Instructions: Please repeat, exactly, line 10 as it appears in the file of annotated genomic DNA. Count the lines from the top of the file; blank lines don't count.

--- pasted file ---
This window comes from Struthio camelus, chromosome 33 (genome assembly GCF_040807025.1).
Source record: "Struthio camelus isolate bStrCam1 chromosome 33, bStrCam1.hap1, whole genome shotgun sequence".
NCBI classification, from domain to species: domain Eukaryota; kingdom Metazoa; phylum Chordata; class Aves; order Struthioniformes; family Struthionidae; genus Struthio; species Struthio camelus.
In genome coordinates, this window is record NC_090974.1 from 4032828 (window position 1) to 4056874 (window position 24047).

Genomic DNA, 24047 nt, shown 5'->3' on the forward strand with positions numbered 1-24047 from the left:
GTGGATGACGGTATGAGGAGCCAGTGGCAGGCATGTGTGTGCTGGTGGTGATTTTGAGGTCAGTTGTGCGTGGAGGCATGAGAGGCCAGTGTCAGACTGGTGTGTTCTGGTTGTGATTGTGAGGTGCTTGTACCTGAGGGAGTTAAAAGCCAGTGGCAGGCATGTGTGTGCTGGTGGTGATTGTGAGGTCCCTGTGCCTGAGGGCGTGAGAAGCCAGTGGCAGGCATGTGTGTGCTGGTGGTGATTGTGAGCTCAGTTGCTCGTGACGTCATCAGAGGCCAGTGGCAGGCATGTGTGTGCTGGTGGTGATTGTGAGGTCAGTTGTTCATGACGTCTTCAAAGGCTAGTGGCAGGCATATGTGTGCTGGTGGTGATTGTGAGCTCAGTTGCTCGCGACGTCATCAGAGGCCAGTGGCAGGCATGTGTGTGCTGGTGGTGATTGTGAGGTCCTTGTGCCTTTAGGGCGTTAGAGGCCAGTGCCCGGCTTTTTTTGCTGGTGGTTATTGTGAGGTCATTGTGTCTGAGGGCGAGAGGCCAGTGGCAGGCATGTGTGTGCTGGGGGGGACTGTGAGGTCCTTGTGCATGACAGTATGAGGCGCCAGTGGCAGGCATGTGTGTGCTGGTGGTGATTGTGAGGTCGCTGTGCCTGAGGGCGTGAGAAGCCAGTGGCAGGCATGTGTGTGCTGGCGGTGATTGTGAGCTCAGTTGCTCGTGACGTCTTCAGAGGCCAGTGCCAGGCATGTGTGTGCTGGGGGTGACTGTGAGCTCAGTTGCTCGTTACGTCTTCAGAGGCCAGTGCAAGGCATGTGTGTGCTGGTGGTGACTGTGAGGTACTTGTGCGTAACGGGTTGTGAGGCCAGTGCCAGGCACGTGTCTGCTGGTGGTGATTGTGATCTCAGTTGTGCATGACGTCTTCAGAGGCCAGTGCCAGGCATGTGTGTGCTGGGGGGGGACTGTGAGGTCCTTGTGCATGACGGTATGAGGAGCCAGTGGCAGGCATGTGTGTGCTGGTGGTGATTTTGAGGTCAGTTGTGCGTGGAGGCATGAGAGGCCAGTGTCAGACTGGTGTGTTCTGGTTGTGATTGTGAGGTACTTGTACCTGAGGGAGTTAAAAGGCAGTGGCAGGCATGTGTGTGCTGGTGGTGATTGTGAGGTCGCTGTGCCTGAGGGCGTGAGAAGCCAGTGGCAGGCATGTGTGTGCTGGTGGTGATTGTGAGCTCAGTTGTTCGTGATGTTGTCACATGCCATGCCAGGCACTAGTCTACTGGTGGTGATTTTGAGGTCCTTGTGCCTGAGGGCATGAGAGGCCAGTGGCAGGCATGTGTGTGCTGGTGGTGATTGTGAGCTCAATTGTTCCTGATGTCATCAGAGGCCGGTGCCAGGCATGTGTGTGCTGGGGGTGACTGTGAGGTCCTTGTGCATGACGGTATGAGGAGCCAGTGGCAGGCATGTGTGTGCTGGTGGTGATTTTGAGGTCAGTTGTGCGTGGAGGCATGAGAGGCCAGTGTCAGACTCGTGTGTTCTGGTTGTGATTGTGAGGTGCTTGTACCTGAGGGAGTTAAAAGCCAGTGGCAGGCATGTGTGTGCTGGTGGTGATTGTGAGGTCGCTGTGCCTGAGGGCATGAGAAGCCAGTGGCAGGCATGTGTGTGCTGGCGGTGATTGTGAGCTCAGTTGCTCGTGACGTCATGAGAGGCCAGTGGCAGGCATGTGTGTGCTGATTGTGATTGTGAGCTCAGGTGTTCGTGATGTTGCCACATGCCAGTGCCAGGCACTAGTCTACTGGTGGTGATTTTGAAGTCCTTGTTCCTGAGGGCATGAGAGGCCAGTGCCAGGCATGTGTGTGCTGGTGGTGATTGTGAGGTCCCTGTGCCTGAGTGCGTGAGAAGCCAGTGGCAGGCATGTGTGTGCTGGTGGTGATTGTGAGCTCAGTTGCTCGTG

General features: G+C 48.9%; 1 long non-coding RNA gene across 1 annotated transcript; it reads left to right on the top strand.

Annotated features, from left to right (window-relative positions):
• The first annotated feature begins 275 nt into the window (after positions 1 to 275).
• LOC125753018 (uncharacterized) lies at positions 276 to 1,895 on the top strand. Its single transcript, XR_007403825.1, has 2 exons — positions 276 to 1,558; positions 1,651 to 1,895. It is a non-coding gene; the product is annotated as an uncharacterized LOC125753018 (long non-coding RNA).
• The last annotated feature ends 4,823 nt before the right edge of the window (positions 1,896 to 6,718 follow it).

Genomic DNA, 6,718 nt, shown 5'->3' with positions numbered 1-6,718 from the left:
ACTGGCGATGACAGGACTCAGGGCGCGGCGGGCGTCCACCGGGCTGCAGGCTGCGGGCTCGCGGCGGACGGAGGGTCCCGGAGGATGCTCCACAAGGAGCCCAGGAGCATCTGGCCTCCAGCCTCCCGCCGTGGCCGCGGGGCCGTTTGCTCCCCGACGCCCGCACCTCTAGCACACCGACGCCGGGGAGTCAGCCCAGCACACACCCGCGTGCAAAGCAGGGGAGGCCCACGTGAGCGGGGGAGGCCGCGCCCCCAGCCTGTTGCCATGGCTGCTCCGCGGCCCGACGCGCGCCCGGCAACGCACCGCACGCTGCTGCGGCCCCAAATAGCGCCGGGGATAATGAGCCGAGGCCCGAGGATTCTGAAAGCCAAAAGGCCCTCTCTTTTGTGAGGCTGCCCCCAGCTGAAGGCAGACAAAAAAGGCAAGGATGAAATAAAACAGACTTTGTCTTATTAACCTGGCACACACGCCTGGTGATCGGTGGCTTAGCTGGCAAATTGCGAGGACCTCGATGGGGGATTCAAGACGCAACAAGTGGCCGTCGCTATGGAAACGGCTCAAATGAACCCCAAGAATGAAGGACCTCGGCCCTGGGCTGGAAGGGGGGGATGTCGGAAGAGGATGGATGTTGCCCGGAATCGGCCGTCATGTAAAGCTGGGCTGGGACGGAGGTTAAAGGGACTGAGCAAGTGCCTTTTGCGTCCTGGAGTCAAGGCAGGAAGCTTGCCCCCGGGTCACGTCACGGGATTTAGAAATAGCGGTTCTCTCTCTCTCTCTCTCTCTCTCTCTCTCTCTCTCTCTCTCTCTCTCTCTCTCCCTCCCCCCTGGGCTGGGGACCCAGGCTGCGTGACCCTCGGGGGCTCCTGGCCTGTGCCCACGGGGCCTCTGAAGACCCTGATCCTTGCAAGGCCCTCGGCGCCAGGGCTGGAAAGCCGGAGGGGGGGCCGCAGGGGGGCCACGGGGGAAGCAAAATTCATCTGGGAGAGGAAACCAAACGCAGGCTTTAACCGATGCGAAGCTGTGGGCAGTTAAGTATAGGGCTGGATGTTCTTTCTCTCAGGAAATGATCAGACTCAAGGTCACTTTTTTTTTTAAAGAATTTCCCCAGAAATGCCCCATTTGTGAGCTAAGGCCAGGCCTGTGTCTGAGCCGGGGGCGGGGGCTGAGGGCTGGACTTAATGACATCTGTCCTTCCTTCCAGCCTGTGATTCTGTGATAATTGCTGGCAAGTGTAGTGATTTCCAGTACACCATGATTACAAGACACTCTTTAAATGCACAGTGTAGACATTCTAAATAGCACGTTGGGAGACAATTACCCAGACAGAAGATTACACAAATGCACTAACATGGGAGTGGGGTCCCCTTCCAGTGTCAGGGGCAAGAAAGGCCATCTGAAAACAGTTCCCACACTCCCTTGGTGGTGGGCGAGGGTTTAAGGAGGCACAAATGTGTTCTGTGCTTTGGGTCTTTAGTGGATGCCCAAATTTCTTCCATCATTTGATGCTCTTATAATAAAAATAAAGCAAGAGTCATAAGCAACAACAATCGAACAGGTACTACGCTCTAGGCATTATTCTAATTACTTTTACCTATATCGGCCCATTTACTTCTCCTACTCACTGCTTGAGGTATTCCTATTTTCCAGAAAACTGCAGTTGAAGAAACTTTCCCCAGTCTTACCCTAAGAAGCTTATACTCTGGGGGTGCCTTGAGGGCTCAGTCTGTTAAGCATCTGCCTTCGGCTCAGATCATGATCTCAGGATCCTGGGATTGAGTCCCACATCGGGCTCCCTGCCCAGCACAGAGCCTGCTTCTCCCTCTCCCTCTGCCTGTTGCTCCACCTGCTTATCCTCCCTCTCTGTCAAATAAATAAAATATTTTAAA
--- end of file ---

• LOC125753018 (uncharacterized) lies at positions 276 to 1,895 on the top strand. Its single transcript, XR_007403825.1, has 2 exons — positions 276 to 1,558; positions 1,651 to 1,895. It is a non-coding gene; the product is annotated as an uncharacterized LOC125753018 (long non-coding RNA).